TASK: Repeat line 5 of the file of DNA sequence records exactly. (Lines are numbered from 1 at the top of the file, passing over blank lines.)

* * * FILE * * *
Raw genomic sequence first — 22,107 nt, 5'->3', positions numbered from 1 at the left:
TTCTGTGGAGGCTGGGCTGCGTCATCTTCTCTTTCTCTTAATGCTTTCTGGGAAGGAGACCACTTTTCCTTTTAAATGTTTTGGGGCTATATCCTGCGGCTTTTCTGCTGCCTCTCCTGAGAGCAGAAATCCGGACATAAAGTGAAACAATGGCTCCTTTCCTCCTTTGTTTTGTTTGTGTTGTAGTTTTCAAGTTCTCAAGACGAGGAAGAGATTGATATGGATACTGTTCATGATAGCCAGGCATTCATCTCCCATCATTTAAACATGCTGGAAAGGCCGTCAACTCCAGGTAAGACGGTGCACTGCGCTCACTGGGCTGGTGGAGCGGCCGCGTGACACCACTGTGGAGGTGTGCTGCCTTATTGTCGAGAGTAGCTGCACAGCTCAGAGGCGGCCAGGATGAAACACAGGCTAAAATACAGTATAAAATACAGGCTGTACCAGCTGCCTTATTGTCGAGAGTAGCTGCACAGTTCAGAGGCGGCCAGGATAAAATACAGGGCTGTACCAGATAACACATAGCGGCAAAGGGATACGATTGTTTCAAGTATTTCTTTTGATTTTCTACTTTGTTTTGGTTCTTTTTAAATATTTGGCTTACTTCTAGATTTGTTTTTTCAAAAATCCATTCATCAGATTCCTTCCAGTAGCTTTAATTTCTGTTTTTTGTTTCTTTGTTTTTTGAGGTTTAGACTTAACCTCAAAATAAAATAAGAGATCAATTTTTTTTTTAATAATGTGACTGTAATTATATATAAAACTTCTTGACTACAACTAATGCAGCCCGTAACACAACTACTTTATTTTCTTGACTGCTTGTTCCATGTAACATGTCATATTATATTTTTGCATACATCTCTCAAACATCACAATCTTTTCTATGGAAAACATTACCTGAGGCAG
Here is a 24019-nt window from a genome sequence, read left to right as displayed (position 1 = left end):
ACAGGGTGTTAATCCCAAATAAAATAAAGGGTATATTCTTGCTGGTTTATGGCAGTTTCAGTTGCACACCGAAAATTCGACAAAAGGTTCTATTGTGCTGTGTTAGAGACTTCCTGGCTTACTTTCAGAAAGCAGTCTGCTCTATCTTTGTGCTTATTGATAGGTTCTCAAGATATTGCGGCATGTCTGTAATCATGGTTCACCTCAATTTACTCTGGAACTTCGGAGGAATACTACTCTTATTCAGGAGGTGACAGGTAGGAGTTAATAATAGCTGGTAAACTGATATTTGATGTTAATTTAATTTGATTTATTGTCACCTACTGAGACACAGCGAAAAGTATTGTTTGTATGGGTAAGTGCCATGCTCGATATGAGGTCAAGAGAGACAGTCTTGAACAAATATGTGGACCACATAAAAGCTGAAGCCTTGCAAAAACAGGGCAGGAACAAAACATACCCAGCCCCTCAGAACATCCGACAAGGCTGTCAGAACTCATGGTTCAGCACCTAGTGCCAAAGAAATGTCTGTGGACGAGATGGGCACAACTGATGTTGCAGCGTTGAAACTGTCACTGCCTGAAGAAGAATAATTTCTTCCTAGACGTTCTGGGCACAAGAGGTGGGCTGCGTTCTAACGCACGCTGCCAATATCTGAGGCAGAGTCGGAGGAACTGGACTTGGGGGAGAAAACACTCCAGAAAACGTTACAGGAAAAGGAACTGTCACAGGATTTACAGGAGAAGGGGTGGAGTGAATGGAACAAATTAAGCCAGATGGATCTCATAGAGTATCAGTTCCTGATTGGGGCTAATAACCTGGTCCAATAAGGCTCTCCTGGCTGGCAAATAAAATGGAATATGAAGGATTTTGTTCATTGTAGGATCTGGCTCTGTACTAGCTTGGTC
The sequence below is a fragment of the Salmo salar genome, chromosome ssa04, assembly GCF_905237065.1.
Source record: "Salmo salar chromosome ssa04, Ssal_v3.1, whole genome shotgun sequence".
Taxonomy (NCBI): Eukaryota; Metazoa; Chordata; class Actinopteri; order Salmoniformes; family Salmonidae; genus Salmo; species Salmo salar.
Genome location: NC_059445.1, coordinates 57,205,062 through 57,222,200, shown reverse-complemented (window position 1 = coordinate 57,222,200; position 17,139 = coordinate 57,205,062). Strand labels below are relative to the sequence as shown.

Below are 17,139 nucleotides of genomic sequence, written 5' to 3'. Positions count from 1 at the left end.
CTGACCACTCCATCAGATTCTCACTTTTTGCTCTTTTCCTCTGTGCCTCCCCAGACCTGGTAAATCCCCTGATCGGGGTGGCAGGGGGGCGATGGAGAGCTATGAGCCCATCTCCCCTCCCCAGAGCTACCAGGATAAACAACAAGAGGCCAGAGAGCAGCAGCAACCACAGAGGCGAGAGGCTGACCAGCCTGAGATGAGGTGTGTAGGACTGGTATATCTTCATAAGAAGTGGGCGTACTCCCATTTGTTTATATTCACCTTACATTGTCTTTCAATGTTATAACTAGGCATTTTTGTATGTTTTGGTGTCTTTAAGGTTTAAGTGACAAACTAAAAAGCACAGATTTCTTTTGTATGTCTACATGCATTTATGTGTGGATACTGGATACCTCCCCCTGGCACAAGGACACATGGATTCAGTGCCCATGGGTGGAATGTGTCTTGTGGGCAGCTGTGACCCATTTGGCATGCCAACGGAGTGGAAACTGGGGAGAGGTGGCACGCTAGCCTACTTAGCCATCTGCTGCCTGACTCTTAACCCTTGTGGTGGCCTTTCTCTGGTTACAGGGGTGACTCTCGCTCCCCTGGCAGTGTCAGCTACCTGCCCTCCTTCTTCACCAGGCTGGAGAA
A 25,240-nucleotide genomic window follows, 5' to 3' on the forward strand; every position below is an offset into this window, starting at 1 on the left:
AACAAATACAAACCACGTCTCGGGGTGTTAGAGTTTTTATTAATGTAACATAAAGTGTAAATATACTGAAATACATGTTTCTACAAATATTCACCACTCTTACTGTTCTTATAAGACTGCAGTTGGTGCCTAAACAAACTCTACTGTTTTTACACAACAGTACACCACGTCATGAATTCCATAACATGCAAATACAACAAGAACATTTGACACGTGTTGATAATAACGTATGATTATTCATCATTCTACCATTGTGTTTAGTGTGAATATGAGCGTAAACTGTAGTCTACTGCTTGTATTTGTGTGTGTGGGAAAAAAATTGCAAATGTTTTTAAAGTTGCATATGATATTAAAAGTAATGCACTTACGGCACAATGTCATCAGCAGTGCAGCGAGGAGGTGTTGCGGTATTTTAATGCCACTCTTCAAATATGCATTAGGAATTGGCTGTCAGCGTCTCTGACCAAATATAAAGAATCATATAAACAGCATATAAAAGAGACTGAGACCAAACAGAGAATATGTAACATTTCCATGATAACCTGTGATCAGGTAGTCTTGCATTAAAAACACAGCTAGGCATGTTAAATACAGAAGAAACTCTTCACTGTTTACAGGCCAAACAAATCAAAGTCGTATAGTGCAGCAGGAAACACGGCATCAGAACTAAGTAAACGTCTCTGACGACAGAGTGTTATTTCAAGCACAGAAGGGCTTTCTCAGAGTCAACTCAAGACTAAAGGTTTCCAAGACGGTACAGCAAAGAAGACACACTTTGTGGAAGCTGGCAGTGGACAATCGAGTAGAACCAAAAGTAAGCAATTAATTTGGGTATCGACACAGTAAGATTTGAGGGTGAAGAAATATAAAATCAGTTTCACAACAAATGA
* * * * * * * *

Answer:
The sequence below is a fragment of the Salmo salar genome, chromosome ssa04, assembly GCF_905237065.1.